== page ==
No-contact does not necessarily mean there is no physical contact; there will always be some physical contact while training in a martial art. No-contact means that, when performing hand and foot attacks, the striking surface of the weapon (body part) used is controlled so that it does not make contact with the opponent. To score in a no-contact sparring competition, the striking surface of an attack must come very close to the target without touching, be fully extended, be executed with full-power, and the form of the technique must be nearly perfect.
The physical contact in no-contact sparring may be compared to arm wrestling. There is physical contact in arm wrestling, but, while extreme effort and power is used to win, there is no intention to strike the person or cause harm to the opponent.
Risk of injury. No-contact does not mean that accidents will not happen and that contact will be inadvertently made, it just means that the intention of an attack was to make no contact. Martial arts are physical, especially the hard styles, such as Taekwondo, so there will be contact, sometimes with enough force to cause pain or minor injury, but, with no-contact sparring, the risk of injury is greatly reduced. Since no-contact, techniques are focused two or three inches short of the depth of penetration required for injury, the risk of injury is very low.
Level of expertise required. No-contact sparring techniques must be perfectly performed and precisely executed while also using maximum power. In no-contact sparring, the means is more important than the result; how the technique is executed and focused is more important than the technique hitting the target. Since attacks must be close enough to score but not make contact while exhibiting proper form and power, judging no-contact sparring is very subjective, so judges must be very experienced to score attacks fairly.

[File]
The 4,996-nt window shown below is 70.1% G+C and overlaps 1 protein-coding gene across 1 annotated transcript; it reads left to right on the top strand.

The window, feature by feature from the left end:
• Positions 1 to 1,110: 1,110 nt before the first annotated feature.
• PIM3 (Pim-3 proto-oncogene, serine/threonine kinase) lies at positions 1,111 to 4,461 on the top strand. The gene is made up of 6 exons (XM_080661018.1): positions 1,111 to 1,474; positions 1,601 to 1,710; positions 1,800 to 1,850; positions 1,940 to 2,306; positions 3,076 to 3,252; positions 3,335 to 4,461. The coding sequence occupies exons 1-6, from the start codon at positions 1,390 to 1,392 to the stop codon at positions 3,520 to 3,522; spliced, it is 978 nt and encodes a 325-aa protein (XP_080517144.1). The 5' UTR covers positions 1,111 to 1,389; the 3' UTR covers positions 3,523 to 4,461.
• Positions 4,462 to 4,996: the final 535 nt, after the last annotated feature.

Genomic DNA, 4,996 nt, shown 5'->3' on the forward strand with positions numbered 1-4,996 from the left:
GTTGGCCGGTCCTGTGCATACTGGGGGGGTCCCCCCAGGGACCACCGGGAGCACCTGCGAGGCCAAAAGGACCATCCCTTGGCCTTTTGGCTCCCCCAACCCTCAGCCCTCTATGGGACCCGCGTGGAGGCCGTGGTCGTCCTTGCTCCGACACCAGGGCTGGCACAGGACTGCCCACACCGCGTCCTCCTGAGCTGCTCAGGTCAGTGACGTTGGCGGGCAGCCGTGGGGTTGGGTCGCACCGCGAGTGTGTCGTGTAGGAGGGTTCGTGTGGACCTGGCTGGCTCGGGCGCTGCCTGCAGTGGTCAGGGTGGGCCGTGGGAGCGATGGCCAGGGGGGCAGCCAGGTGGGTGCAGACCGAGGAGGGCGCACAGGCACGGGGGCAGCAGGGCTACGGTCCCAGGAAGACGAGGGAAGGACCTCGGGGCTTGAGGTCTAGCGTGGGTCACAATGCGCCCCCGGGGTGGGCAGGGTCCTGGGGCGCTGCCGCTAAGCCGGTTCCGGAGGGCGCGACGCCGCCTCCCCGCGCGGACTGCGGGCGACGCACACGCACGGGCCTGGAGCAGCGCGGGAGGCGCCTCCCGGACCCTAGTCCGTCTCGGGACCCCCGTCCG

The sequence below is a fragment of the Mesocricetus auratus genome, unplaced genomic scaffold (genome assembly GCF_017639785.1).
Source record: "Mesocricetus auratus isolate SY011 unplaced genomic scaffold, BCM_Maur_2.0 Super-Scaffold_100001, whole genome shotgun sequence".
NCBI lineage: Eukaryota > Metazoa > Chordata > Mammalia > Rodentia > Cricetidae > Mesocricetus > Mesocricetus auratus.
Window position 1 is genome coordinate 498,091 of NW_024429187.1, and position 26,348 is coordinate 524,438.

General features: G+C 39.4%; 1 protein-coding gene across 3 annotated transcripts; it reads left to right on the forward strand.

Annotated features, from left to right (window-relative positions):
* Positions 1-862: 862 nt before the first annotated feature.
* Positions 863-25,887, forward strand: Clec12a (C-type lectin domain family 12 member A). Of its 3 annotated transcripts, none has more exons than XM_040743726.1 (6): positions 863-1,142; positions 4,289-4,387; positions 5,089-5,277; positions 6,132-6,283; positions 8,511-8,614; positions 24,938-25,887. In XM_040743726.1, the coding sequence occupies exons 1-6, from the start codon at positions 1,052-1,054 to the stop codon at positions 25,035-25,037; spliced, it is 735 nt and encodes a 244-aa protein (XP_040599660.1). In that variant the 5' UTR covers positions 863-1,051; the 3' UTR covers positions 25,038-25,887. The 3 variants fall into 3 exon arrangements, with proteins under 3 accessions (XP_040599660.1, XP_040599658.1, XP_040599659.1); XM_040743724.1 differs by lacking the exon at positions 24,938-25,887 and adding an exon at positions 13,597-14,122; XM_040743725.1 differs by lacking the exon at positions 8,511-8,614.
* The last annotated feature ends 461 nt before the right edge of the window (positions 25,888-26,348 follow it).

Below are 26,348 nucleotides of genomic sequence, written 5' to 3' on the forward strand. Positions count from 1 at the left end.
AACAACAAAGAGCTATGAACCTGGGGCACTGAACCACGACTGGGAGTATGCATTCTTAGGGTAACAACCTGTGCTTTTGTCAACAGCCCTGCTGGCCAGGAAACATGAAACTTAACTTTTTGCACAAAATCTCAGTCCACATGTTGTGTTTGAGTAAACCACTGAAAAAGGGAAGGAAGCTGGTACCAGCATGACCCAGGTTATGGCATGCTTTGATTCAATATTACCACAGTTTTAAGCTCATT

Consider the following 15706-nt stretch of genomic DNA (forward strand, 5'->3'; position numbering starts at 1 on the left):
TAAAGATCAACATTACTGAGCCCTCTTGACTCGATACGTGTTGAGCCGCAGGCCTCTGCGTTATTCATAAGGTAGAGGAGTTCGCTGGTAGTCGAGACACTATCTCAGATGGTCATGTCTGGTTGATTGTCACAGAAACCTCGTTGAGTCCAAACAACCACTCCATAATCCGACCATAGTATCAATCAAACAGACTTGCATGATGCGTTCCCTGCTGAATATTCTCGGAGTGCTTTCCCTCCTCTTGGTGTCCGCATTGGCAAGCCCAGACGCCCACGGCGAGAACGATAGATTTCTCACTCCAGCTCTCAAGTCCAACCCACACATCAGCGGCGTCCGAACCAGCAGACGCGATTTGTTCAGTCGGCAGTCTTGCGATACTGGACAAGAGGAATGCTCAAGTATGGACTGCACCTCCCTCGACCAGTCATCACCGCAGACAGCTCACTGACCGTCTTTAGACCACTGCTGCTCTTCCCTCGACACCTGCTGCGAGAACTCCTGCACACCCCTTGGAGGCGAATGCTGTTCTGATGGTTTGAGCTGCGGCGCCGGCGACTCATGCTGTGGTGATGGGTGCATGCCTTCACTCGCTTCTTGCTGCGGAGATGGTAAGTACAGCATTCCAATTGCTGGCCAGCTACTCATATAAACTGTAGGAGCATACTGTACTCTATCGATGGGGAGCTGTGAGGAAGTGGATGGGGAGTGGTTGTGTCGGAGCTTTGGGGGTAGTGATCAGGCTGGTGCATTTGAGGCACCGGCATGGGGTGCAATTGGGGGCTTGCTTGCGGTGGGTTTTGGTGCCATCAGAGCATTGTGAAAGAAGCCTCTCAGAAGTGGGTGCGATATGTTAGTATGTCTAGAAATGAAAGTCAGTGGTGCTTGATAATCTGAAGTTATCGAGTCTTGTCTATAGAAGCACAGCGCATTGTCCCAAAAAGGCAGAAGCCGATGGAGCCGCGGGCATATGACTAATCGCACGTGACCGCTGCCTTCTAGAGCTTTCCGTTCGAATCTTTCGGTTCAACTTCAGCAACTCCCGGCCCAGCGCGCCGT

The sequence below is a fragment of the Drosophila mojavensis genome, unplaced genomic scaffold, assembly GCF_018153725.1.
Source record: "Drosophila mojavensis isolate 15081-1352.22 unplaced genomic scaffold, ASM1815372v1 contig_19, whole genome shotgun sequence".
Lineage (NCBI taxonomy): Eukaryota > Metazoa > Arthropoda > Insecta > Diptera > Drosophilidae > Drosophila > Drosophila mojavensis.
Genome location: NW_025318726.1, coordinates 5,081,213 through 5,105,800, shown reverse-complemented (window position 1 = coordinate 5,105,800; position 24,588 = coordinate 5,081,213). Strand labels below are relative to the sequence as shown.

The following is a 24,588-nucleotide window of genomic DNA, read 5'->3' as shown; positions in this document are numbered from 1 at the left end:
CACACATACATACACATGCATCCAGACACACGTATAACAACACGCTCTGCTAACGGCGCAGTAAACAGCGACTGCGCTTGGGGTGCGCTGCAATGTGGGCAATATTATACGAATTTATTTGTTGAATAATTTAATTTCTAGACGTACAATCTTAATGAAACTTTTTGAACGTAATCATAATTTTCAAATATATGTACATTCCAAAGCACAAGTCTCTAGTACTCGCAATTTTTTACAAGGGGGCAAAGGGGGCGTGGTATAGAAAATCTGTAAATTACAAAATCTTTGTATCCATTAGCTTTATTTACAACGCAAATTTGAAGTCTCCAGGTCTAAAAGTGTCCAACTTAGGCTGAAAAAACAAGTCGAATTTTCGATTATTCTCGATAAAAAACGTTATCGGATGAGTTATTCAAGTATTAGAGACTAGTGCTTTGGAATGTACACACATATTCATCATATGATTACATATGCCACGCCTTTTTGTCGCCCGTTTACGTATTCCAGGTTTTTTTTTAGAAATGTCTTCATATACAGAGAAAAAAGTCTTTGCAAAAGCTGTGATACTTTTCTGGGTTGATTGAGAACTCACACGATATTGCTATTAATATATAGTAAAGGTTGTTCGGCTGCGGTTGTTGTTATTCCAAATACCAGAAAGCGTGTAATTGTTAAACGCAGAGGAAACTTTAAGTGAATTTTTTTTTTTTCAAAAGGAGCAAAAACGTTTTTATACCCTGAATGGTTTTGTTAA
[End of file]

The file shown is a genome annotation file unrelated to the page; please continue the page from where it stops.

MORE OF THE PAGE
An untrained thug may participate in, and even win, a full-contact match. However, the same thug would probably not even score in a no-contact match. The thug would probably be quickly disqualified for excessive contact no matter how intently the thug tried to control his or her attacks.
Usefulness in self-defense. Some martial artists, especially full-contact fighters, frown upon no-contact sparring as being useless child’s play. However, no-contact sparring requires an extreme level of mental and physical control that may only be accomplished after many years of intense training.
To make contact with an attacker, a no-contact fighter only needs to decrease the fighting range a few inches; everything else stays the same. No-contact fighters train using full-contact attacks against heavy bags to train their bodies to make full-contact attacks, so they are able to deliver effective full-contact attacks. The problem with no-contact sparring, and it is a big problem, is that no-contact fighters do not train to receive full-contact attacks. Therefore, in a self-defense situation, they have not been trained to mentally or physically deal with full-power attacks delivered with the intention to injury or kill. No-contact fighters may say that they would be able to deal with full-power hits, but until they experience the affects of a full-power blow thrown in anger, they are only speculating. A no-contact fighter has a better chance of surviving a self-defense confrontation than an untrained person would, but survival is far from assured.
Who may participat. Practically anyone may participate in no-contact sparring. No matter your occupation, the chances are low that you will receive an injury that will interfere with you ability to do your job. No-contact fighters may participle at any age, from young children to aged adults. No-contact sparring allows students to receive all the benefit of the martial arts, with little to no risk of injury.